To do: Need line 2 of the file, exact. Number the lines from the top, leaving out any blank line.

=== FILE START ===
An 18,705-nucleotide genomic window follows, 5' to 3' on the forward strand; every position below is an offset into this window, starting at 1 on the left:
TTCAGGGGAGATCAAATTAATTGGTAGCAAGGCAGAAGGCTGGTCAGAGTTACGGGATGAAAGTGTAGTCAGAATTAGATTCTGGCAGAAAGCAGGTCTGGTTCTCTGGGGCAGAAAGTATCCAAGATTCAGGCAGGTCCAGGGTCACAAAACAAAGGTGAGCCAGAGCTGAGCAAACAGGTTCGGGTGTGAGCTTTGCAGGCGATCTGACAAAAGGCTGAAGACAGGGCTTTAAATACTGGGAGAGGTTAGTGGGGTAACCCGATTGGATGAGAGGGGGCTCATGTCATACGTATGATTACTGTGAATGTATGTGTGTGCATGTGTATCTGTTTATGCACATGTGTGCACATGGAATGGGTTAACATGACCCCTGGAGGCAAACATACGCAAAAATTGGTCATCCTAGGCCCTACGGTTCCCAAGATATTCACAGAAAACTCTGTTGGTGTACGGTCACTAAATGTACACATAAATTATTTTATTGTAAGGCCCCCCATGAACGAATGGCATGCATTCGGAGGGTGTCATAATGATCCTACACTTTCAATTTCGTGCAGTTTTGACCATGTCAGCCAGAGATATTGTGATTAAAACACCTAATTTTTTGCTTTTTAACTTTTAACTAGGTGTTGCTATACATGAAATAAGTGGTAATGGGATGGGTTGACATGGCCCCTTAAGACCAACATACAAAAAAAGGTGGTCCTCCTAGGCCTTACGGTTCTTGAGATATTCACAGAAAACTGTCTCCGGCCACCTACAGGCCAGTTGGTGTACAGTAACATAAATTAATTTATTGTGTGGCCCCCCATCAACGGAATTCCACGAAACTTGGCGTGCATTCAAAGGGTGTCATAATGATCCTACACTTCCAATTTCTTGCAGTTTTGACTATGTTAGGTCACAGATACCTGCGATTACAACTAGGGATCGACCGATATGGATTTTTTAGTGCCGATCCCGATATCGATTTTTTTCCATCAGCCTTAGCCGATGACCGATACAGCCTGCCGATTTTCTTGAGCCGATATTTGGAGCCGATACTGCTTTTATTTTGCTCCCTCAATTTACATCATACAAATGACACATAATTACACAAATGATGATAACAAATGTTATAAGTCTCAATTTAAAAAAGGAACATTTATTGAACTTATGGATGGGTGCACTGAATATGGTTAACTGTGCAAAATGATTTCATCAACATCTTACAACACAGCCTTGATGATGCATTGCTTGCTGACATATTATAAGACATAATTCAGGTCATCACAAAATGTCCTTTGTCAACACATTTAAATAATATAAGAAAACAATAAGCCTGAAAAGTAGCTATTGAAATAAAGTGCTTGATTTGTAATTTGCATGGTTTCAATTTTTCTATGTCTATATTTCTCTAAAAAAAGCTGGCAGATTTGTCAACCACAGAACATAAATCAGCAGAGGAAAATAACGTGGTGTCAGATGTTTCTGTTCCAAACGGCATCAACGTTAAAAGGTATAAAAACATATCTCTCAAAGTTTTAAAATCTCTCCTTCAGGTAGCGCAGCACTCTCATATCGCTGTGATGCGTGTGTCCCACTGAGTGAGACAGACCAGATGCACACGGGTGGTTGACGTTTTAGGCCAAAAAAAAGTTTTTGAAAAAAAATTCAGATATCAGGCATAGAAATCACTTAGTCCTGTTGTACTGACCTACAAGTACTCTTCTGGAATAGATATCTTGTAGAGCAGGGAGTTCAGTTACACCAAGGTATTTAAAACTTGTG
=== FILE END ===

TTCAGGGGAGATCAAATTAATTGGTAGCAAGGCAGAAGGCTGGTCAGAGTTACGGGATGAAAGTGTAGTCAGAATTAGATTCTGGCAGAAAGCAGGTCTGGTTCTCTGGGGCAGAAAGTATCCAAGATTCAGGCAGGTCCAGGGTCACAAAACAAAGGTGAGCCAGAGCTGAGCAAACAGGTTCGGGTGTGAGCTTTGCAGGCGATCTGACAAAAGGCTGAAGACAGGGCTTTAAATACTGGGAGAGGTTAGTGGGGTAACCCGATTGGATGAGAGGGGGCTCATGTCATACGTATGATTACTGTGAATGTATGTGTGTGCATGTGTATCTGTTTATGCACATGTGTGCACATGGAATGGGTTAACATGACCCCTGGAGGCAAACATACGCAAAAATTGGTCATCCTAGGCCCTACGGTTCCCAAGATATTCACAGAAAACTCTGTTGGTGTACGGTCACTAAATGTACACATAAATTATTTTATTGTAAGGCCCCCCATGAACGAATGGCATGCATTCGGAGGGTGTCATAATGATCCTACACTTTCAATTTCGTGCAGTTTTGACCATGTCAGCCAGAGATATTGTGATTAAAACACCTAATTTTTTGCTTTTTAACTTTTAACTAGGTGTTGCTATACATGAAATAAGTGGTAATGGGATGGGTTGACATGGCCCCTTAAGACCAACATACAAAAAAAGGTGGTCCTCCTAGGCCTTACGGTTCTTGAGATATTCACAGAAAACTGTCTCCGGCCACCTACAGGCCAGTTGGTGTACAGTAACATAAATTAATTTATTGTGTGGCCCCCCATCAACGGAATTCCACGAAACTTGGCGTGCATTCAAAGGGTGTCATAATGATCCTACACTTCCAATTTCTTGCAGTTTTGACTATGTTAGGTCACAGATACCTGCGATTACAACTAGGGATCGACCGATATGGATTTTTTAGTGCCGATCCCGATATCGATTTTTTTCCATCAGCCTTAGCCGATGACCGATACAGCCTGCCGATTTTCTTGAGCCGATATTTGGAGCCGATACTGCTTTTATTTTGCTCCCTCAATTTACATCATACAAATGACACATAATTACACAAATGATGATAACAAATGTTATAAGTCTCAATTTAAAAAAGGAACATTTATTGAACTTATGGATGGGTGCACTGAATATGGTTAACTGTGCAAAATGATTTCATCAACATCTTACAACACAGCCTTGATGATGCATTGCTTGCTGACATATTATAAGACATAATTCAGGTCATCACAAAATGTCCTTTGTCAACACATTTAAATAATATAAGAAAACAATAAGCCTGAAAAGTAGCTATTGAAATAAAGTGCTTGATTTGTAATTTGCATGGTTTCAATTTTTCTATGTCTATATTTCTCTAAAAAAAGCTGGCAGATTTGTCAACCACAGAACATAAATCAGCAGAGGAAAATAACGTGGTGTCAGATGTTTCTGTTCCAAACGGCATCAACGTTAAAAGGTATAAAAACATATCTCTCAAAGTTTTAAAATCTCTCCTTCAGGTAGCGCAGCACTCTCATATCGCTGTGATGCGTGTGTCCCACTGAGTGAGACAGACCAGATGCACACGGGTGGTTGACGTTTTAGGCCAAAAAAAAGTTTTTGAAAAAAAATTCAGATATCAGGCATAGAAATCACTTAGTCCTGTTGTACTGACCTACAAGTACTCTTCTGGAATAGATATCTTGTAGAGCAGGGAGTTCAGTTACACCAAGGTATTTAAAACTTGTG